In search of a stable family

Two days of the proclaimed "honeymoon period" passed before the charming eight-year-old girl placed with us exerted her will - a will of iron.

Our foster child, Rebecca, was born to an older mother with two teenagers and an abusive husband. Her mom delayed two years, then relinquished the struggle, and Rebecca, to adoption.

An adorable wispy blonde, Rebecca had been placed immediately, into a family that had two teen sons, but dreamed of daughters. The mother excelled in swimming, the boys were champions, and Rebecca, who preferred dolls to physical exertion, was expected to shine as well. It wasn't a happy match.

As she grew older, fierce battles erupted, ending in Rebecca enduring peanut-butter-sandwich mealtimes, alone. Unable to get along with her, tired of trying, her adoptive family stashed her in a bedroom after school.

When Rebecca joined our family, we felt shocked by her behavior. Fulfilling images of family meals we'd known raising sons evaporated.

I began our dinner conversation, "How's school, Rebecca?"

She grimaced. "Shut up!"

I tried again. "What's your teacher's name?"

"Shut up!"

"Bad day, honey? Let's talk."

Her repetitive reply resounded through our kitchen. I shut up.

School was always a problem for Rebecca, according to the adoption agency. She was smart; the obstacle was concentration. How could she concentrate with her life in turmoil?

We realized nobody had ever inquired about her day, her feelings, her opinions. Family habits were new to Rebecca: bedtime stories, singing on drives, and study hours.

She had no experience in sociable things we took for granted, but weeks of patience brought her finally to the point where she enjoyed hearing, "What's new, Becca?"

After three months, her social worker, Sharon, decided that she appeared ready for adoption. The couple chosen seemed ideal. Their dogs, cats, and two-story house met Rebecca's criteria. Afternoon visits developed into overnights. The couple, Rob and Dana, stayed for chats with us after Rebecca's visits.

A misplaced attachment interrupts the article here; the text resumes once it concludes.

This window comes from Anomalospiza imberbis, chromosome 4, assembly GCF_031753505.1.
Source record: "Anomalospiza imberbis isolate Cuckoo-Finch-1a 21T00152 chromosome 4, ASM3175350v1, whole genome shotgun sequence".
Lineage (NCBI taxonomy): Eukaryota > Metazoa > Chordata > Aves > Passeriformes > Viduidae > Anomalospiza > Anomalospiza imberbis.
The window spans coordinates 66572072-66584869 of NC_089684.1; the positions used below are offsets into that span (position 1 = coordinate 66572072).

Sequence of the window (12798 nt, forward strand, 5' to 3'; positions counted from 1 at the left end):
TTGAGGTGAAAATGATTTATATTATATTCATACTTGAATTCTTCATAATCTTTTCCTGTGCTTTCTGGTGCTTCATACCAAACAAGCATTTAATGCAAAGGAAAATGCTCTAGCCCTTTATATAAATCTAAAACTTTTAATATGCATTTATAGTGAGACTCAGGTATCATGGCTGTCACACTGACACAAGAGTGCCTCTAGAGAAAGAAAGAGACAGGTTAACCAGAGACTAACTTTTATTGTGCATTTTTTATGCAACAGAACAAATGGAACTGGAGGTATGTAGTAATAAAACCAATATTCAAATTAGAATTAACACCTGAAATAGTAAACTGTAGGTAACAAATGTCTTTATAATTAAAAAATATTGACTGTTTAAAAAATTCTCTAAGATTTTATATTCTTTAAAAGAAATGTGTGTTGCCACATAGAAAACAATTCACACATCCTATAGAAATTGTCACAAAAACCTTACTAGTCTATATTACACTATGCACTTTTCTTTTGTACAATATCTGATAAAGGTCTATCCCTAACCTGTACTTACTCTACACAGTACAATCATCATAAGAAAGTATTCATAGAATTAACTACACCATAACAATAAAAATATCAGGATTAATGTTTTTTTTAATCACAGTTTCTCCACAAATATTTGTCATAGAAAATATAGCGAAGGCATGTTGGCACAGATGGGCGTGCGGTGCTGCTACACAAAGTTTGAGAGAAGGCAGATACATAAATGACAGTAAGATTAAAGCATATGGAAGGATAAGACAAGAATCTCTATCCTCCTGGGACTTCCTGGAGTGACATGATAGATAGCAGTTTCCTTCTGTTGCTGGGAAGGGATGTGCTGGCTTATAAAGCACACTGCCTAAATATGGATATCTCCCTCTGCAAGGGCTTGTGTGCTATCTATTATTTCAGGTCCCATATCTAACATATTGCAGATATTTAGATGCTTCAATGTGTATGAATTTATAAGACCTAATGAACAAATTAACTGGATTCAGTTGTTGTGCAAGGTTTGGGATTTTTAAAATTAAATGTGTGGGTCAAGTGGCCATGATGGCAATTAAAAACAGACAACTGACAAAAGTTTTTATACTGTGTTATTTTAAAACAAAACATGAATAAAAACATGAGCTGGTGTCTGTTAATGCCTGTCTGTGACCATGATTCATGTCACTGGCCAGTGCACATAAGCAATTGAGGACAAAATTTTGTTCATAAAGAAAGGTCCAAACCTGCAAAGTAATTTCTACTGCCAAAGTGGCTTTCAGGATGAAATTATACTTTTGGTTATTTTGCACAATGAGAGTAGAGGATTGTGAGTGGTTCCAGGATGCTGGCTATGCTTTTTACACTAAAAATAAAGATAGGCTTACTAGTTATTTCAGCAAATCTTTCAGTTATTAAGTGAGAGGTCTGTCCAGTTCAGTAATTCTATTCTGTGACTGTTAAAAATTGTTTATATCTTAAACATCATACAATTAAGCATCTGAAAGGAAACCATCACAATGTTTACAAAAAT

Then, complaints surfaced. "Does she shout, run upstairs, eat slowly here?" they asked. Then, unexpectedly, Dana said, "I wanted daughters but Rob prefers boys." Sharon confided that bonding wasn't easy. Rob and Dana disappeared and Rebecca never mentioned them again.

A family with two toddlers took Rebecca next in a trial weekend visit. Soon, the phone rang, and it was the social worker, Sharon, whispering, "Come immediately! Rebecca's withdrawn." We found her cowering under a bed, Sharon nearby, consoling her. Competition with the preschoolers was too much.

Summer passed in counseling. There was no talk of placement now; another failure would be disastrous. After Halloween, a family with two teenage sons picked her out. I was haunted with visions of previous brush-offs, but Rebecca adored the attractive clan. After three weeks, though, the father began complaining. Did he really expect to find an eight-year-old, mired in years of rejection, to be as sedate, smart, sociable as the girl next door? Wasn't that asking a lot?

It was. And she wasn't.

Rebecca tried hard for success, but it eluded her. Nights were spent in my rocker, her teary cheek on my shoulder, as slowly we eased her past disappointment. Each rebuff cut us as deeply as it did her and I realized that I must fully socialize Rebecca to find a supportive family - one thrilled to snag a special girl.

After a year with our family, calm descended. Then the call arrived. But Barbara was a single parent and it was hard to give up the dream of a nuclear family in a two-story house.

Still, the day we met Barbara, we relaxed. Surprised to land an eight-year-old, she truly was glad to snag this special girl.

I can't say all went smoothly, but Barbara was patient. For the first year, Rebecca let off steam during her weekly phone calls to us. Then the calls diminished until the fourth year, the calls stopped. Only a Christmas card came.

On the fifth anniversary of Rebecca's adoption, we attended a celebration party and discovered that Rebecca was a lovely teenager, as congenial as anyone could wish.

As our evening ended, a warm glow came over me as I whispered, "Farewell, Becca," for the final time.

Parents: To submit a first-person essay on your own parenting solutions, send an e-mail to, or write to Parenting, The Christian Science Monitor, One Norway Street, Boston, MA 02115.

(c) Copyright 1999. The Christian Science Publishing Society

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